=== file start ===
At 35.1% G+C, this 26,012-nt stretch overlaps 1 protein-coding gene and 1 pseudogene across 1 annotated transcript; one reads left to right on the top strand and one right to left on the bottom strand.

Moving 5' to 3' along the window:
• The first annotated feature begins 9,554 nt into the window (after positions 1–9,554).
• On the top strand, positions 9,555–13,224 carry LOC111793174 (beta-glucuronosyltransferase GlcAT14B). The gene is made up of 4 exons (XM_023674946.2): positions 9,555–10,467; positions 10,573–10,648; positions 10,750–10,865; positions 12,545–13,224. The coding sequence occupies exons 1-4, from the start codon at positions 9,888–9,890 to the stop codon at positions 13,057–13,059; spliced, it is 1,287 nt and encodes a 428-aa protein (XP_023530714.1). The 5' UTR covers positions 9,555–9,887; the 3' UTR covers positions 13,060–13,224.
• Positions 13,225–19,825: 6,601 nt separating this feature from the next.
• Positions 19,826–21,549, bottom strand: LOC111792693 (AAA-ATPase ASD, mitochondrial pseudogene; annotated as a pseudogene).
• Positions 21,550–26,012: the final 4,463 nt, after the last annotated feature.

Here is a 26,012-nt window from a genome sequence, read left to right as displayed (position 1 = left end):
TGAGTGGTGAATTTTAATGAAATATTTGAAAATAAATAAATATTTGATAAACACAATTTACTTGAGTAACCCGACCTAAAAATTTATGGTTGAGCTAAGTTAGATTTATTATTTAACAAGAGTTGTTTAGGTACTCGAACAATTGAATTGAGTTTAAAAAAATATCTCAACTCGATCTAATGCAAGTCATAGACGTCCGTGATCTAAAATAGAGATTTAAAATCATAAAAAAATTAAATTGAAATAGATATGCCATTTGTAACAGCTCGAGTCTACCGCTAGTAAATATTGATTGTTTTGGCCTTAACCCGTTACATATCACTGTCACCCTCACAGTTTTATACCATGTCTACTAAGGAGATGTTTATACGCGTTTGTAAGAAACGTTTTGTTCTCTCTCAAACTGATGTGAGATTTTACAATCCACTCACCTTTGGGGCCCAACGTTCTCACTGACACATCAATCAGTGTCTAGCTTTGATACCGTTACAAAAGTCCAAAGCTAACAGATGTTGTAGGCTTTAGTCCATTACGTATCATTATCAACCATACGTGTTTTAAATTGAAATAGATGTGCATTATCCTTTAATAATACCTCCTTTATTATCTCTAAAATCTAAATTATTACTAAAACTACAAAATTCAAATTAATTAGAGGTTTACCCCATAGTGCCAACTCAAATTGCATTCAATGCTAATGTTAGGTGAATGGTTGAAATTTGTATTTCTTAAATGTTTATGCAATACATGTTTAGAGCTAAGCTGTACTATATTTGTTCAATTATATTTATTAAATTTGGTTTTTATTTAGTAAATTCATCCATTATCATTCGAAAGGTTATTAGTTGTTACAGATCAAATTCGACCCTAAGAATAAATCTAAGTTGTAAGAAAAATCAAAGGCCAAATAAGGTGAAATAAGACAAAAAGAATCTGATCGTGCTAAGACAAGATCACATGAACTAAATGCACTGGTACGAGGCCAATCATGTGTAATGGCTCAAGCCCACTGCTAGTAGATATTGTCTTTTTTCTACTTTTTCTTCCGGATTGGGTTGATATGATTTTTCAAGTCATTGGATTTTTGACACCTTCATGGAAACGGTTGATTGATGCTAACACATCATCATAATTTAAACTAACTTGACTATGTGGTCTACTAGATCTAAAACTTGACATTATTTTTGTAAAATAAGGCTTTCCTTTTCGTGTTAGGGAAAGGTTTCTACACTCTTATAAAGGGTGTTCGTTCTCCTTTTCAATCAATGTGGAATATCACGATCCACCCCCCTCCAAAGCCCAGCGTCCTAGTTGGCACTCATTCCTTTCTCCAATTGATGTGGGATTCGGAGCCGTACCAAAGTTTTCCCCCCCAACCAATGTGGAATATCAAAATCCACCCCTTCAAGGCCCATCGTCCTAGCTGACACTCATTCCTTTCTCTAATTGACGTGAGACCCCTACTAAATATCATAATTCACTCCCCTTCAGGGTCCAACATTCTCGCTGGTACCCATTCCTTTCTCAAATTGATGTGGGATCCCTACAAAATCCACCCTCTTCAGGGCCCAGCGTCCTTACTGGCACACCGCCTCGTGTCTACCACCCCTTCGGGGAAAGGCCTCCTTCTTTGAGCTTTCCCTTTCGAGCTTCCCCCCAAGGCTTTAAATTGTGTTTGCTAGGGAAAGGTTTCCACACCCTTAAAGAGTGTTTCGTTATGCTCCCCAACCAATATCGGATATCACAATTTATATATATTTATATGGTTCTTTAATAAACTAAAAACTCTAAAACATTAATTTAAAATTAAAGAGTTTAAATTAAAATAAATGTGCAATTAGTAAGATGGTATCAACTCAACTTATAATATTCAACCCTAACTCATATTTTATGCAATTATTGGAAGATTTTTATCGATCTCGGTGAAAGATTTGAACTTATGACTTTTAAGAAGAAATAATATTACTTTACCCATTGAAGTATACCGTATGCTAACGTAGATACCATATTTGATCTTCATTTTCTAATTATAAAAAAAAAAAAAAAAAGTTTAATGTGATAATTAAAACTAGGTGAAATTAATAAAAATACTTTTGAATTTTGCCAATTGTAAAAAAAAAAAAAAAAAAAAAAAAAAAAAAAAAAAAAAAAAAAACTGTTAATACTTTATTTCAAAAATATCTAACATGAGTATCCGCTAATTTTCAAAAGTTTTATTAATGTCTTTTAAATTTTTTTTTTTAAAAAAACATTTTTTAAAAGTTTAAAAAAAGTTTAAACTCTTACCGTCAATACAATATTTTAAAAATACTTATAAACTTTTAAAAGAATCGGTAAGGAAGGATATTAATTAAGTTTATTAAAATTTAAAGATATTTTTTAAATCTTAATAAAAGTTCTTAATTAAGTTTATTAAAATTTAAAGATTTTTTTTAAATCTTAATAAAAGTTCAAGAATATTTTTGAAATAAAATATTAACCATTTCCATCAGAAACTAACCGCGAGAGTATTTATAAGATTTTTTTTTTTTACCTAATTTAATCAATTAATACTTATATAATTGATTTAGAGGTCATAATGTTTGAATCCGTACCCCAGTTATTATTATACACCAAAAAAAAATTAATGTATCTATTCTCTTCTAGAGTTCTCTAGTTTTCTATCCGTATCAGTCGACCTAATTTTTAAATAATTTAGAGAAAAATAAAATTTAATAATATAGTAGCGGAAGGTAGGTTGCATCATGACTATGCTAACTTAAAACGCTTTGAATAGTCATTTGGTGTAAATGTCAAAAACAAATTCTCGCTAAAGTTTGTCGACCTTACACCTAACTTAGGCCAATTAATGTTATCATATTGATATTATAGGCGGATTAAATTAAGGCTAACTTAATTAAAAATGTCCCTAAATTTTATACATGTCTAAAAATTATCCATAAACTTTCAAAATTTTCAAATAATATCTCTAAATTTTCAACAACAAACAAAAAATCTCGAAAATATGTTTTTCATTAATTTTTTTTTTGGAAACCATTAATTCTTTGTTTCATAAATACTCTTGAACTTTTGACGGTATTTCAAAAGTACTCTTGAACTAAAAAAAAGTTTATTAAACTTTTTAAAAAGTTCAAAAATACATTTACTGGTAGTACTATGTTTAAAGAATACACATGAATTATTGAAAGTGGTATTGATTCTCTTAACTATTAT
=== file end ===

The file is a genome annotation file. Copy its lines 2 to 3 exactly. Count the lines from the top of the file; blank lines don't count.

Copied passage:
Moving 5' to 3' along the window:
• The first annotated feature begins 9,554 nt into the window (after positions 1–9,554).